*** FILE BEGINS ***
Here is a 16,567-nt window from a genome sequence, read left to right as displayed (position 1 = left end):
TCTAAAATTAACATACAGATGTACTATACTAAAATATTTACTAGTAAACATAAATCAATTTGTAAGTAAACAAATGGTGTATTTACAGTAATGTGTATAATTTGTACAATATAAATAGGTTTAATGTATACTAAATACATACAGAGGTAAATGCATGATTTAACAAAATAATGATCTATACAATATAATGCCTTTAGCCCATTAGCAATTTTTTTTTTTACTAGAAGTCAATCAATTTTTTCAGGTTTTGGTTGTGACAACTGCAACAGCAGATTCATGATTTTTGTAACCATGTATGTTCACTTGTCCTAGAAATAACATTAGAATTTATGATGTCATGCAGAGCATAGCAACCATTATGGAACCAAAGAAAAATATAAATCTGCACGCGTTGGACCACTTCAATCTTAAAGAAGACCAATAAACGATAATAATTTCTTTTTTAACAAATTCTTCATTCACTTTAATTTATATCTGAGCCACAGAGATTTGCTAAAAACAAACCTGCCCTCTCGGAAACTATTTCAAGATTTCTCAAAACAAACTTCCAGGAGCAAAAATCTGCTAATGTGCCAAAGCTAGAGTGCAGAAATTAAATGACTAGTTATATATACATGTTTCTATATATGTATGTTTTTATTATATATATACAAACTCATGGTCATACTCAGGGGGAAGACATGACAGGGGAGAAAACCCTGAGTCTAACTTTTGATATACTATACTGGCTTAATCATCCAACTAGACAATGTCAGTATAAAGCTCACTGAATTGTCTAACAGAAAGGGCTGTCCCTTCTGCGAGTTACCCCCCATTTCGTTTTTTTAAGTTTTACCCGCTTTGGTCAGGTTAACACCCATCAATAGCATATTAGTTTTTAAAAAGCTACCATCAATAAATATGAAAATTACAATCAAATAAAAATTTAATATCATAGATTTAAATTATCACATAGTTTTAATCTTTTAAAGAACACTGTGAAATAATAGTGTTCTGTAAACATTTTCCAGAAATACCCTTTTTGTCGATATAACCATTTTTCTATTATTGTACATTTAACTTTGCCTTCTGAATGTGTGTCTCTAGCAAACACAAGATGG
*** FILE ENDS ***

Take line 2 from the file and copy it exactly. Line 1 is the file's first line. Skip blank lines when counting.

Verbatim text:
TCTAAAATTAACATACAGATGTACTATACTAAAATATTTACTAGTAAACATAAATCAATTTGTAAGTAAACAAATGGTGTATTTACAGTAATGTGTATAATTTGTACAATATAAATAGGTTTAATGTATACTAAATACATACAGAGGTAAATGCATGATTTAACAAAATAATGATCTATACAATATAATGCCTTTAGCCCATTAGCAATTTTTTTTTTTACTAGAAGTCAATCAATTTTTTCAGGTTTTGGTTGTGACAACTGCAACAGCAGATTCATGATTTTTGTAACCATGTATGTTCACTTGTCCTAGAAATAACATTAGAATTTATGATGTCATGCAGAGCATAGCAACCATTATGGAACCAAAGAAAAATATAAATCTGCACGCGTTGGACCACTTCAATCTTAAAGAAGACCAATAAACGATAATAATTTCTTTTTTAACAAATTCTTCATTCACTTTAATTTATATCTGAGCCACAGAGATTTGCTAAAAACAAACCTGCCCTCTCGGAAACTATTTCAAGATTTCTCAAAACAAACTTCCAGGAGCAAAAATCTGCTAATGTGCCAAAGCTAGAGTGCAGAAATTAAATGACTAGTTATATATACATGTTTCTATATATGTATGTTTTTATTATATATATACAAACTCATGGTCATACTCAGGGGGAAGACATGACAGGGGAGAAAACCCTGAGTCTAACTTTTGATATACTATACTGGCTTAATCATCCAACTAGACAATGTCAGTATAAAGCTCACTGAATTGTCTAACAGAAAGGGCTGTCCCTTCTGCGAGTTACCCCCCATTTCGTTTTTTTAAGTTTTACCCGCTTTGGTCAGGTTAACACCCATCAATAGCATATTAGTTTTTAAAAAGCTACCATCAATAAATATGAAAATTACAATCAAATAAAAATTTAATATCATAGATTTAAATTATCACATAGTTTTAATCTTTTAAAGAACACTGTGAAATAATAGTGTTCTGTAAACATTTTCCAGAAATACCCTTTTTGTCGATATAACCATTTTTCTATTATTGTACATTTAACTTTGCCTTCTGAATGTGTGTCTCTAGCAAACACAAGATGG